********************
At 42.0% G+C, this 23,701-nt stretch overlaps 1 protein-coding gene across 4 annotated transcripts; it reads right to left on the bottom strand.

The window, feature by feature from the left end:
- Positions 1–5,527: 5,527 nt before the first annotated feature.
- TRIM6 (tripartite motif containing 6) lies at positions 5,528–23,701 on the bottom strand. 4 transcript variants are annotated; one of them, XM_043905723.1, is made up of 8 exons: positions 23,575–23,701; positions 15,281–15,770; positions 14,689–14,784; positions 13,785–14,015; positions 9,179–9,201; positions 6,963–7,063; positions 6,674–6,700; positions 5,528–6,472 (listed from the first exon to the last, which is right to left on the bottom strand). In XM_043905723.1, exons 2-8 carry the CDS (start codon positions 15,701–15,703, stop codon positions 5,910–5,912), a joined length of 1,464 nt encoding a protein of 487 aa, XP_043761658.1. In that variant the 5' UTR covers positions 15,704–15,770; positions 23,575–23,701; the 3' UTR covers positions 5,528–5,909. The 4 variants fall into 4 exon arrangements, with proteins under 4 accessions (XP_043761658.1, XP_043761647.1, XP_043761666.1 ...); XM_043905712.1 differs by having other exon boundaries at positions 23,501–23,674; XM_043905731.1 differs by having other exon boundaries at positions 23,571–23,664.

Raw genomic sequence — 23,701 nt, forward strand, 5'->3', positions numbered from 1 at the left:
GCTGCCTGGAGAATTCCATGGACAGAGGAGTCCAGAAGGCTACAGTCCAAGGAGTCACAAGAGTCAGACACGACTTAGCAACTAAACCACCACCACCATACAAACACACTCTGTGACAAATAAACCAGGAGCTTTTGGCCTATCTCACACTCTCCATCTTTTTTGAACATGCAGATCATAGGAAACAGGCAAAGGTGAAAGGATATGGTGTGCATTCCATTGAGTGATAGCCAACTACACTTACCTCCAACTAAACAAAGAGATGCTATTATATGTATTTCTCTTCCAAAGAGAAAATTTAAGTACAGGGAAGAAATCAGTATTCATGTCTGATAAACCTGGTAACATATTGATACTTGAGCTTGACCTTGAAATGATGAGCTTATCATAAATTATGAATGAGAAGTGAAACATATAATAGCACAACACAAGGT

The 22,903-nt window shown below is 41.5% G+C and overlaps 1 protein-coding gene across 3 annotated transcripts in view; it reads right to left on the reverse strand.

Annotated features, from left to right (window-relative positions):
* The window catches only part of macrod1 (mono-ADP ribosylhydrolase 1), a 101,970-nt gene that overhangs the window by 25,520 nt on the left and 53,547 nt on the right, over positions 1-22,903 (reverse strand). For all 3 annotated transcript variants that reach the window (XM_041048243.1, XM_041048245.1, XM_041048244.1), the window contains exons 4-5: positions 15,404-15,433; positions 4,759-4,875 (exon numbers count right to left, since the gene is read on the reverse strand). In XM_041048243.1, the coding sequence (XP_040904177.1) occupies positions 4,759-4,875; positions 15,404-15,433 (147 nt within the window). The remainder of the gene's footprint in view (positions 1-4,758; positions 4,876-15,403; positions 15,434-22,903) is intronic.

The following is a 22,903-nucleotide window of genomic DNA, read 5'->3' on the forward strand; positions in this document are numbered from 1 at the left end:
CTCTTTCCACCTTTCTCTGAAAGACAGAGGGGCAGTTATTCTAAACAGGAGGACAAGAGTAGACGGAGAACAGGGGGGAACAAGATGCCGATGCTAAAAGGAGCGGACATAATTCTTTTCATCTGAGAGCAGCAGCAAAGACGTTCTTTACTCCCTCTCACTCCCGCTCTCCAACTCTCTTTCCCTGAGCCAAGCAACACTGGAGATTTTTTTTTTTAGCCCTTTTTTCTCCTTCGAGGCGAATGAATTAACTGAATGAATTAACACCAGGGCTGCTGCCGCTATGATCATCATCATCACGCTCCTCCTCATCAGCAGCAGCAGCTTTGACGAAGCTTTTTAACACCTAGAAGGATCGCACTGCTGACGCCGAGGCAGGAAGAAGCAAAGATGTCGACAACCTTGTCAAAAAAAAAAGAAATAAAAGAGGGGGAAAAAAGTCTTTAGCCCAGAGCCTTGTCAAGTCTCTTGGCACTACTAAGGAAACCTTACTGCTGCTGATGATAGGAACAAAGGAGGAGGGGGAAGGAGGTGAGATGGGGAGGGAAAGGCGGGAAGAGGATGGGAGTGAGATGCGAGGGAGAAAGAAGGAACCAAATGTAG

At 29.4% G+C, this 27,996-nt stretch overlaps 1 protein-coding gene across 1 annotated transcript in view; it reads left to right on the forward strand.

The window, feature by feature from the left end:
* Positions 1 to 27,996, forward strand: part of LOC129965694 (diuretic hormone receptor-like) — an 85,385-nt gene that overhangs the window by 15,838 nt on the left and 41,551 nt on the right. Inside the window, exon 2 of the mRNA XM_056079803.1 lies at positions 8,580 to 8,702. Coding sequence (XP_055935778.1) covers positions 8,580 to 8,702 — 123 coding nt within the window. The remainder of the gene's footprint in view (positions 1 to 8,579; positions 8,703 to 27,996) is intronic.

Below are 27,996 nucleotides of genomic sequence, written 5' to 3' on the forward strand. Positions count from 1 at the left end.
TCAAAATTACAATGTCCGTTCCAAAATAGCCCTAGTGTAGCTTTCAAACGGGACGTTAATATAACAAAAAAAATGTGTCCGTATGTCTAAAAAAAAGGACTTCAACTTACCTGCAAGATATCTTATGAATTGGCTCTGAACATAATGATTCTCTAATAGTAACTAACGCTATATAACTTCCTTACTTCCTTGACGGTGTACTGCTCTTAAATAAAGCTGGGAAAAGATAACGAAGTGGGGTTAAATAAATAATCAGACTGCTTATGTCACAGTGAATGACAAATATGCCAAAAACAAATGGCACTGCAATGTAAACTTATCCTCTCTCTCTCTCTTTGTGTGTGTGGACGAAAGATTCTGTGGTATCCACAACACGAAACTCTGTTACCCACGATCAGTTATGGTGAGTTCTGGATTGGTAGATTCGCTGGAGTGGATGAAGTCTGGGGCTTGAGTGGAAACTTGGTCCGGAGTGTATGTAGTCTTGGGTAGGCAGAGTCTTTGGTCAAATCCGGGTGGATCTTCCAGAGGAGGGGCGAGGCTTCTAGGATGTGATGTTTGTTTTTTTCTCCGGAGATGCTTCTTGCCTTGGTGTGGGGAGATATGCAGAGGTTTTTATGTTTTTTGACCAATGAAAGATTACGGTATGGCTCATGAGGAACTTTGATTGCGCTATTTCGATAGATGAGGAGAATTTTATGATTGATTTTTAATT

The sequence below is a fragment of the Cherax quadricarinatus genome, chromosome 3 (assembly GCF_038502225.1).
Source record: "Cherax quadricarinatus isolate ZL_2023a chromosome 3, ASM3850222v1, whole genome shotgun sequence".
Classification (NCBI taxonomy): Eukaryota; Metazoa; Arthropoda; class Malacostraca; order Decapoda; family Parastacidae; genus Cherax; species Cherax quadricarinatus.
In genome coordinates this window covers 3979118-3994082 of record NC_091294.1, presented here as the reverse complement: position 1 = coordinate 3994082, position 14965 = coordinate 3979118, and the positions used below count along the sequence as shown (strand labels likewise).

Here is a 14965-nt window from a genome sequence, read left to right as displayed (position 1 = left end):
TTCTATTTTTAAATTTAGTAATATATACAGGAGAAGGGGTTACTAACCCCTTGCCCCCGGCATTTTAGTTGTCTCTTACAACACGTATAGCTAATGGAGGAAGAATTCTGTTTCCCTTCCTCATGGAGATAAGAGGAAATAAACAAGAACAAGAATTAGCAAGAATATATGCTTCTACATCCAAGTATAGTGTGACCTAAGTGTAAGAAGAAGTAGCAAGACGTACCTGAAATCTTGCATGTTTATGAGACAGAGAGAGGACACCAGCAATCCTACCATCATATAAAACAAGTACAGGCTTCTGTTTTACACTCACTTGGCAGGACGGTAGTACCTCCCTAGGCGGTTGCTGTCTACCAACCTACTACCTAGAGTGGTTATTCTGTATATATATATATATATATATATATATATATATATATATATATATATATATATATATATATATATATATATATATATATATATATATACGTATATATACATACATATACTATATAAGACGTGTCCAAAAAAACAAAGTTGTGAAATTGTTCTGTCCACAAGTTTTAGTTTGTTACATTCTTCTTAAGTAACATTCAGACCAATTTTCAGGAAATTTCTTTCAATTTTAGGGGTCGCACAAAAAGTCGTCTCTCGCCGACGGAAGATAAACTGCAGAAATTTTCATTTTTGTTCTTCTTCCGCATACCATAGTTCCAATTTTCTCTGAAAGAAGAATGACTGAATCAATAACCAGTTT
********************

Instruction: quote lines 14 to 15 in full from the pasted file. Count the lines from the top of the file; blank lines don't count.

* Positions 1 to 27,996, forward strand: part of LOC129965694 (diuretic hormone receptor-like) — an 85,385-nt gene that overhangs the window by 15,838 nt on the left and 41,551 nt on the right. Inside the window, exon 2 of the mRNA XM_056079803.1 lies at positions 8,580 to 8,702. Coding sequence (XP_055935778.1) covers positions 8,580 to 8,702 — 123 coding nt within the window. The remainder of the gene's footprint in view (positions 1 to 8,579; positions 8,703 to 27,996) is intronic.

Below are 27,996 nucleotides of genomic sequence, written 5' to 3' on the forward strand. Positions count from 1 at the left end.